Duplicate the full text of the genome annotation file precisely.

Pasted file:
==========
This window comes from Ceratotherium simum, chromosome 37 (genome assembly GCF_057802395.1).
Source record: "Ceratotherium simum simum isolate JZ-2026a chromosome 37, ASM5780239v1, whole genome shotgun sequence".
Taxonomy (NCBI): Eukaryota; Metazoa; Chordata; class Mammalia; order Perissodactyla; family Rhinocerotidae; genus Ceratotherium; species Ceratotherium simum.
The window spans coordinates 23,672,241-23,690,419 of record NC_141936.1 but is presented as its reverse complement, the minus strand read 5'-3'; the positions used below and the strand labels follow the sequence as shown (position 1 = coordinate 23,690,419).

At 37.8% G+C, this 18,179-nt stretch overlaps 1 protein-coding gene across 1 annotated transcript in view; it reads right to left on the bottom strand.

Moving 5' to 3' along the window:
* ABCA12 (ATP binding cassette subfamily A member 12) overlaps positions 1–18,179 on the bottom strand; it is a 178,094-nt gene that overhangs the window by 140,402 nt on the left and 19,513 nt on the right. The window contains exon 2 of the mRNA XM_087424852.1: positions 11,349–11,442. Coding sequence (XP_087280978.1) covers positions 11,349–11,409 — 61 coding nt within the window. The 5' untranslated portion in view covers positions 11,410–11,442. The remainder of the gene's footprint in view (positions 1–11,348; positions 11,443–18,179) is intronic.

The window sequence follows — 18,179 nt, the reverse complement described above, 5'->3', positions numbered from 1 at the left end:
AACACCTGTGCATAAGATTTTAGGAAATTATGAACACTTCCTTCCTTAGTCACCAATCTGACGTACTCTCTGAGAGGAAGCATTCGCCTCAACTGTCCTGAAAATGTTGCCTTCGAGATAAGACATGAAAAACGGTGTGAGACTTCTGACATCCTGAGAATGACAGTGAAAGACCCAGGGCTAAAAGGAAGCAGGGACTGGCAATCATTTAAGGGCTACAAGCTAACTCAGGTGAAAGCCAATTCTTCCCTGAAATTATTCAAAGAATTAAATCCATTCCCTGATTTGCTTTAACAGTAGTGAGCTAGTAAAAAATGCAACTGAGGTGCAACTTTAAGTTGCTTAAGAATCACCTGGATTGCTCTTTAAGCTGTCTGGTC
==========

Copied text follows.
This window comes from Ceratotherium simum, chromosome 37 (genome assembly GCF_057802395.1).
Source record: "Ceratotherium simum simum isolate JZ-2026a chromosome 37, ASM5780239v1, whole genome shotgun sequence".
Taxonomy (NCBI): Eukaryota; Metazoa; Chordata; class Mammalia; order Perissodactyla; family Rhinocerotidae; genus Ceratotherium; species Ceratotherium simum.
The window spans coordinates 23,672,241-23,690,419 of record NC_141936.1 but is presented as its reverse complement, the minus strand read 5'-3'; the positions used below and the strand labels follow the sequence as shown (position 1 = coordinate 23,690,419).

At 37.8% G+C, this 18,179-nt stretch overlaps 1 protein-coding gene across 1 annotated transcript in view; it reads right to left on the bottom strand.

Moving 5' to 3' along the window:
* ABCA12 (ATP binding cassette subfamily A member 12) overlaps positions 1–18,179 on the bottom strand; it is a 178,094-nt gene that overhangs the window by 140,402 nt on the left and 19,513 nt on the right. The window contains exon 2 of the mRNA XM_087424852.1: positions 11,349–11,442. Coding sequence (XP_087280978.1) covers positions 11,349–11,409 — 61 coding nt within the window. The 5' untranslated portion in view covers positions 11,410–11,442. The remainder of the gene's footprint in view (positions 1–11,348; positions 11,443–18,179) is intronic.

The window sequence follows — 18,179 nt, the reverse complement described above, 5'->3', positions numbered from 1 at the left end:
AACACCTGTGCATAAGATTTTAGGAAATTATGAACACTTCCTTCCTTAGTCACCAATCTGACGTACTCTCTGAGAGGAAGCATTCGCCTCAACTGTCCTGAAAATGTTGCCTTCGAGATAAGACATGAAAAACGGTGTGAGACTTCTGACATCCTGAGAATGACAGTGAAAGACCCAGGGCTAAAAGGAAGCAGGGACTGGCAATCATTTAAGGGCTACAAGCTAACTCAGGTGAAAGCCAATTCTTCCCTGAAATTATTCAAAGAATTAAATCCATTCCCTGATTTGCTTTAACAGTAGTGAGCTAGTAAAAAATGCAACTGAGGTGCAACTTTAAGTTGCTTAAGAATCACCTGGATTGCTCTTTAAGCTGTCTGGTC